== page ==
Network Administration: Business Continuity Planning Basics
Being prepared for disasters entails much more than just doing regular backups, it involves planning. Nowadays, the trendy term for disaster planning is a business continuity plan (BCP). The new term refocuses attention on the more positive aspect of preparing a plan that will enable a business to carry on with as little interruption as possible in the event of a disaster.
Disasters come in many shapes and sizes. Some types of disasters are more likely than others. For example, your building is more likely to be struck by lightning than to be hit by a comet. In some cases, the likelihood of a particular type of disaster depends on where you’re located. For example, crippling snowstorms are more likely in New York than in Florida.
In addition, the impact of each type of disaster varies from company to company. What may be a disaster for one company may only be a mere inconvenience for another. For example, a law firm may tolerate a disruption in telephone service for a day or two.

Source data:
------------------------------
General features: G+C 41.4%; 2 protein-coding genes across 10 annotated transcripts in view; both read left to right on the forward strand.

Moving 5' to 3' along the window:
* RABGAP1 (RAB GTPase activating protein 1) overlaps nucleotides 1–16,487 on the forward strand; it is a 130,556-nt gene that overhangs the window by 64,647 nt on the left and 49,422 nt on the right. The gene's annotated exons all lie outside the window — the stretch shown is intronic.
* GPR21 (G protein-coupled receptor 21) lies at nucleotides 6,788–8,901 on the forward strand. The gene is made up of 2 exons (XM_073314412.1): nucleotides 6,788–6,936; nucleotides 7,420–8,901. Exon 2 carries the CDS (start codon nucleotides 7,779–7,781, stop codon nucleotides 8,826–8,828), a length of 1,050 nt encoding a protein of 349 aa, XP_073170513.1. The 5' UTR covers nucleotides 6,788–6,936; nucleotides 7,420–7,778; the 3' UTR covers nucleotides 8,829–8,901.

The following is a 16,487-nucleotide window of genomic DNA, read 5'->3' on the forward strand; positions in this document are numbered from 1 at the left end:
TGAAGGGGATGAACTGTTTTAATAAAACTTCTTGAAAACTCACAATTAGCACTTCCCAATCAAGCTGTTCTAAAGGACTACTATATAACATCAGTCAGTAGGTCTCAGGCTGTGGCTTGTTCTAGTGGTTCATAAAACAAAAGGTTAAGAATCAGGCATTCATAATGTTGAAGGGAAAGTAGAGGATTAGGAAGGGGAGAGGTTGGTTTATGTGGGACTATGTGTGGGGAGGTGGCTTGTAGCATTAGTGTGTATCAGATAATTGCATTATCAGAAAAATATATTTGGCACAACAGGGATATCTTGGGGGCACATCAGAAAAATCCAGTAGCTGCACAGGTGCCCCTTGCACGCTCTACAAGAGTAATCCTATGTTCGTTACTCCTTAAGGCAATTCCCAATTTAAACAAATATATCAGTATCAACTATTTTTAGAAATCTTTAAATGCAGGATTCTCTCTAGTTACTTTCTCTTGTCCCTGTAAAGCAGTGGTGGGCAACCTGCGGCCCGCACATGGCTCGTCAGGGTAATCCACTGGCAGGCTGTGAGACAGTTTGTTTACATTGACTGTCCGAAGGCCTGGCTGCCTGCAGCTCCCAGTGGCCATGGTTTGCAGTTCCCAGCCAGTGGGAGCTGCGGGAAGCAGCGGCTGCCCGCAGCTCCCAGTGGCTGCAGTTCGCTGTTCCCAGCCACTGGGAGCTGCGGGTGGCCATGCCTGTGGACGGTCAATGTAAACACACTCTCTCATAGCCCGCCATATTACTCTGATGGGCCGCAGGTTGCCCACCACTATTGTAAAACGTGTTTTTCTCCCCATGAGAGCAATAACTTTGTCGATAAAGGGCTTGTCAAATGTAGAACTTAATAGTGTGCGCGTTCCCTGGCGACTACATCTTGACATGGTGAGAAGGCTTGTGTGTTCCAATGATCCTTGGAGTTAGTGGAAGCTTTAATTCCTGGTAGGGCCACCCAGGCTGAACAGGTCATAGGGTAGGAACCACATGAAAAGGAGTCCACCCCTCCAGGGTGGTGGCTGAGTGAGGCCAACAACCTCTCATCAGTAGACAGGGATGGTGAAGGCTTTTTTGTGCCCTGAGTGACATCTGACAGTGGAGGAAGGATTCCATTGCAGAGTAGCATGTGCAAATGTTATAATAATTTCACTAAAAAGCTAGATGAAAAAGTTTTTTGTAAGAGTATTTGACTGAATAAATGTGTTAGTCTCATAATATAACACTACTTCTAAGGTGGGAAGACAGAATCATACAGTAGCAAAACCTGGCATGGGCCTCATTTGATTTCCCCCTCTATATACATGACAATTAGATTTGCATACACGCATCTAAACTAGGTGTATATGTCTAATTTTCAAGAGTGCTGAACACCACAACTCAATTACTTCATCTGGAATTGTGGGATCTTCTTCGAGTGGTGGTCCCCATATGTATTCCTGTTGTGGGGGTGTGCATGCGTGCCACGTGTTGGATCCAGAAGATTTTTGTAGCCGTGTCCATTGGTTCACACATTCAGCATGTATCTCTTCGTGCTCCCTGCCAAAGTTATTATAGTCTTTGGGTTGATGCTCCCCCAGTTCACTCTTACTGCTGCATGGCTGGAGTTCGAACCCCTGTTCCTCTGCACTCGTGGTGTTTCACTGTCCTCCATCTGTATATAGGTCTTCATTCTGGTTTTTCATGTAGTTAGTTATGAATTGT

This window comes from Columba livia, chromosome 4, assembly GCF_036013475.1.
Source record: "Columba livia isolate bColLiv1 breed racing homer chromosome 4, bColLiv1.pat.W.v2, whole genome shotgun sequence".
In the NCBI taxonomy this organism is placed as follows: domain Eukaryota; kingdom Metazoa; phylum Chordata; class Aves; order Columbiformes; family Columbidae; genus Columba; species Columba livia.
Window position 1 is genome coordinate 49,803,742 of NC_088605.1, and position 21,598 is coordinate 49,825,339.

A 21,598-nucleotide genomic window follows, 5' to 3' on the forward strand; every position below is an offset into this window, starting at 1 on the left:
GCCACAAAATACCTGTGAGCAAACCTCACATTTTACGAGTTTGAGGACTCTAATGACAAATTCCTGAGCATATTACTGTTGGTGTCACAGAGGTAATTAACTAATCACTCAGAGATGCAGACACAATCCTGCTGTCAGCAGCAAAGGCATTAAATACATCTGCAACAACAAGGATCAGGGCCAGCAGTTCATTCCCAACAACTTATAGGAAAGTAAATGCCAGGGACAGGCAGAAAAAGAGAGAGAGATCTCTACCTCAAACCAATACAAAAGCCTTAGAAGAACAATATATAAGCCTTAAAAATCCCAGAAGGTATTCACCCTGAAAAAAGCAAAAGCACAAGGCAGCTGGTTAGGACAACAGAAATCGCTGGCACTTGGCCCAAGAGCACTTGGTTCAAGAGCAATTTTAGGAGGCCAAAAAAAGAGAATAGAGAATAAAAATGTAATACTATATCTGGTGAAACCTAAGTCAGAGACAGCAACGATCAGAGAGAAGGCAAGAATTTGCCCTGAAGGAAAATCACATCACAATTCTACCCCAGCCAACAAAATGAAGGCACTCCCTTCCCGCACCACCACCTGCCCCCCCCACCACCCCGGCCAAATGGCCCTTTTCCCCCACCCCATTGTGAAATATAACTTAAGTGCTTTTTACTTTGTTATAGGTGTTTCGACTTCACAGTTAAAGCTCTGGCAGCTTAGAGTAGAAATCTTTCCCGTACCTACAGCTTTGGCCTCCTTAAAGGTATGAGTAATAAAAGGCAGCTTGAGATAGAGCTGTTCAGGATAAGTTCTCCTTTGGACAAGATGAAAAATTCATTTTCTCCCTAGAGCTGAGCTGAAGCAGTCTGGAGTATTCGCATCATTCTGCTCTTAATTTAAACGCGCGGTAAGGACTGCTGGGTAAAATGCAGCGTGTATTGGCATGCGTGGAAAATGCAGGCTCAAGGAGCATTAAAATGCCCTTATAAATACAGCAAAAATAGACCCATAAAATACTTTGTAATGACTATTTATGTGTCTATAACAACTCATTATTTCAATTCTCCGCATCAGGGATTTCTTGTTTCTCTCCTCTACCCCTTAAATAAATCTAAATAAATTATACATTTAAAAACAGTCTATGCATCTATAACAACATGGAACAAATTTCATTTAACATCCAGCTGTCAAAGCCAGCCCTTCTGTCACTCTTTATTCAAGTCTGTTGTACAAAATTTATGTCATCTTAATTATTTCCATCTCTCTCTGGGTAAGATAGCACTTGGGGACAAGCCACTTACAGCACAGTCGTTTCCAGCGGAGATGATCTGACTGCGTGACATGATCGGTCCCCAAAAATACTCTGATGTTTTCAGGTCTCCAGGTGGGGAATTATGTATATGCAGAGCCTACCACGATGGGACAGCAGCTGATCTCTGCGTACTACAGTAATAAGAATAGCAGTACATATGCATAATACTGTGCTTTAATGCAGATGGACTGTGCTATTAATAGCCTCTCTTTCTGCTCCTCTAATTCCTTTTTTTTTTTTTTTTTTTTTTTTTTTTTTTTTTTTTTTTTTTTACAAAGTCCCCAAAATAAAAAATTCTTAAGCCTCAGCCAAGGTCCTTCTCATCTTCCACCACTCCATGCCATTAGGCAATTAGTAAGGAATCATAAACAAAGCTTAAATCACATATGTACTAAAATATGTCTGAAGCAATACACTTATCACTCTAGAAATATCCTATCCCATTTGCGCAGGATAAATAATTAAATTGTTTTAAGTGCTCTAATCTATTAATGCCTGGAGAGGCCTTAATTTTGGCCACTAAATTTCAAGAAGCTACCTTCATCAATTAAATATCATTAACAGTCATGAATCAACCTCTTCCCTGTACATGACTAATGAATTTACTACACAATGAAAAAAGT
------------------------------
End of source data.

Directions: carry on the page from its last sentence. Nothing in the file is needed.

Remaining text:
Loss of communication via phone would be a major inconvenience but not a disaster. To a telemarketing firm, however, a day or two with the phones down is a more severe problem because the company’s revenue depends on the phones.
One of the first steps in developing a business continuity plan is to assess the risk of the various types of disasters that may affect your organization. Weigh the likelihood of a disaster happening with the severity of the impact that the disaster would have.
For example, a meteor crashing into your building would probably be pretty severe, but the odds of that happening are miniscule. On the other hand, the odds of your building being destroyed by fire are much higher, and the consequences of a devastating fire would be about the same as those from a meteor impact.